The National Institute of Standards and Technology is hosting a workshop on September 14, 2011, to provide a vision and guidance for what would be necessary to construct a net-zero energy residential building in the United States. Achieving this vision will require taking an essential first step to identify the elements to include in a framework document and the barriers, gaps and needs for developing these elements.
While many of the basic concepts for the use of net-zero energy buildings were pioneered in the United States, US interest waned when energy prices declined in the early 1980s. Now, the Energy Independence and Security Act of 2007 (EISA) is driving high levels of performance for Federal buildings by 2030 and the Department of Energy (DOE) set a national goal in 2010 to achieve net-zero energy in 50% of all commercial buildings by 2050. However, "net-zero energy building" is not a clearly and consistently defined concept. DOE projects that the total U.S. primary energy consumption for 2035 will be about 114 quadrillion Btu; the percentage by sector is as follows: Transportation: 32%, Industrial 35%, Commercial 24%, Residential 23%.1 A Residential Energy Efficiency Meeting sponsored by DOE's Building America Building Technologies Program in July 2010 identified the successes, challenges, gaps, and barriers in the area of residential energy efficiency. However, there is still not a clear plan for realizing net-zero energy homes while maintaining healthy and comfortable indoor environments. Single-family homes (including manufactured homes) consume 85% of the energy used by the residential sector and incorporating energy efficiency attributes in new and existing residential buildings will help, but accomplishing net-zero homes will require a change in design and operation of building and equipment maintenance as well.
Unlike many other parts of the world, where regulations are mandated from the top down, model codes and standards development in the U.S. is a "grassroots" effort, generally requiring consensus from many diverse construction community stakeholders. Building code adoption, administration and enforcement are at the state and local level, where diminishing budgets have hampered the consideration of more than the essential health and safety mandates. Training and guidance to better inform all sectors and levels of stakeholders are necessary to move residential building design, construction and operation to the net-zero energy goal.
The NIST Measurement Science Roadmap for Net Zero Energy Buildings Workshop Report (NIST TN 1660 – March 2010) identified a number of broad challenges to achieving net-zero energy, high performance green building technologies. This workshop will build on the technology and behavioral challenges identified with a goal of creating a guidance framework document for net-zero energy residential buildings and a roadmap for appropriate tools and incentives to circulate, communicate, and promote these resource efficient technologies on a nationwide scale.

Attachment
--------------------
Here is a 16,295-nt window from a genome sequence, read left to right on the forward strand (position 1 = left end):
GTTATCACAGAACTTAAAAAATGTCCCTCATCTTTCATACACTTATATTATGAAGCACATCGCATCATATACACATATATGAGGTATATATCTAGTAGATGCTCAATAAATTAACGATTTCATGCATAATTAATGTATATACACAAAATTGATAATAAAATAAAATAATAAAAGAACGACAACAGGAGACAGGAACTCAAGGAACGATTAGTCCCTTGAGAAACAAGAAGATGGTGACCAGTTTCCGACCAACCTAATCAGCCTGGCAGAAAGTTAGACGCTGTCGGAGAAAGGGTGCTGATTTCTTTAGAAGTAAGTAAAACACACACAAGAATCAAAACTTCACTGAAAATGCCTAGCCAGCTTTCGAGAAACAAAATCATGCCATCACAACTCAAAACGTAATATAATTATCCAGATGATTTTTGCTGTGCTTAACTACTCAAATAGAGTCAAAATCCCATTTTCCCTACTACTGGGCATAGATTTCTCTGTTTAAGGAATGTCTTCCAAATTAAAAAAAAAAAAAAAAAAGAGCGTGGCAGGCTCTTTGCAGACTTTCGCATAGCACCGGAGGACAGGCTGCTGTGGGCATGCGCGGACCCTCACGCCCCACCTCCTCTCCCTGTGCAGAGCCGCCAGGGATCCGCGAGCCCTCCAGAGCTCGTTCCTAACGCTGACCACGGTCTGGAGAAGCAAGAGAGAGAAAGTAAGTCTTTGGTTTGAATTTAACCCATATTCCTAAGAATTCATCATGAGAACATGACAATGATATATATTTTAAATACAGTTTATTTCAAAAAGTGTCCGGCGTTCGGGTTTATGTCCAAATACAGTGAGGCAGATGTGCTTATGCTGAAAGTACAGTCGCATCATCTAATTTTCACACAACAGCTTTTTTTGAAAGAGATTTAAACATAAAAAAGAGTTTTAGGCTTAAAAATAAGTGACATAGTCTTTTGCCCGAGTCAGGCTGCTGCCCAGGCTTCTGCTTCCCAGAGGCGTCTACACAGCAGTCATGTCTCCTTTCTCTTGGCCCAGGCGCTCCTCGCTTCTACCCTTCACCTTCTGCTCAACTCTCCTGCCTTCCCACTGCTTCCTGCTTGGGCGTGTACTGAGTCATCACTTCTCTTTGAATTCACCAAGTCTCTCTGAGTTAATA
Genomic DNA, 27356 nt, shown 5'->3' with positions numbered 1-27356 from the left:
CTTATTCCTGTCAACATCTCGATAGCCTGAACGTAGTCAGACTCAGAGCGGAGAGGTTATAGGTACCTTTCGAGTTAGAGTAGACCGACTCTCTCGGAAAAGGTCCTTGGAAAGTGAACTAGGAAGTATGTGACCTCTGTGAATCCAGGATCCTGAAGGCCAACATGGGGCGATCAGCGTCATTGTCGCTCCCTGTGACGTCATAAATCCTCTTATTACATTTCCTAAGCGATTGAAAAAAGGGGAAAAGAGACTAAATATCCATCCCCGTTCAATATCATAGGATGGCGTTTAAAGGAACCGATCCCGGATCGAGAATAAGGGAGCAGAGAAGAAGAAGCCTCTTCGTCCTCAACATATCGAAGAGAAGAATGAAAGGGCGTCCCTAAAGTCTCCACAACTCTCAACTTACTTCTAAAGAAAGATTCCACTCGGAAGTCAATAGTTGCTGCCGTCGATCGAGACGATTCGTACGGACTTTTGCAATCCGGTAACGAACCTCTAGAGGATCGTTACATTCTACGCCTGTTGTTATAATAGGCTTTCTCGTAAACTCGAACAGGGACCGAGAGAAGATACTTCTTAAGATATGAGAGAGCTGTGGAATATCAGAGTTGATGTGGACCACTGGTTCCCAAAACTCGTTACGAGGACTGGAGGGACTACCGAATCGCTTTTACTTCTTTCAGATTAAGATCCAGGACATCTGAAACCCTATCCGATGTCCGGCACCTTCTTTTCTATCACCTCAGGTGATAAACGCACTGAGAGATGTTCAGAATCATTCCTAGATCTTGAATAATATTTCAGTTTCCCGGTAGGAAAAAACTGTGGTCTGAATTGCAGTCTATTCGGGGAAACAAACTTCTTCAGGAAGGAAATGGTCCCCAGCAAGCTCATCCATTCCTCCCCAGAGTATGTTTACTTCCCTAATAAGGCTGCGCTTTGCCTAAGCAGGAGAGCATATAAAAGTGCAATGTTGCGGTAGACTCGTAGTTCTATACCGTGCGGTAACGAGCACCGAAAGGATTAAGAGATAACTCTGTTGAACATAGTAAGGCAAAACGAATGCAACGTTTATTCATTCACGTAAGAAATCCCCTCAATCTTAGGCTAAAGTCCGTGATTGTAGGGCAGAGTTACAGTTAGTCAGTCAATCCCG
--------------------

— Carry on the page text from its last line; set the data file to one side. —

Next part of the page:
Prior efforts in the residential sector have focused on very tight residential buildings with large amounts of insulation, passive solar techniques, and reliable ventilation. Trained architects, builders and building tradesmen, and a pathway to additional energy efficiency through building operation and maintenance have been lacking. The finance, insurance and surety communities have had limited engagement. Voluntary programs, such as utility and green building efforts and product/equipment ratings, have raised public awareness and can provide data and experience for a more structured whole building approach.
The Workshop will propose the critical elements and define the program parameters necessary to develop a framework document for net-zero energy homes. Outreach for participants will include previous NIST NZEB Workshop participants as well as SDOs and stakeholders currently involved in the energy efficient residential building design.
Your contribution is important! As a participant in this workshop, you will be contributing to the development of a valuable framework document that can be used to circulate, communicate, and promote these resource efficient technologies on a nationwide scale
1 Energy Consumption by Sector and Source, Annual Energy Outlook 2011, U.S. Energy Information Administration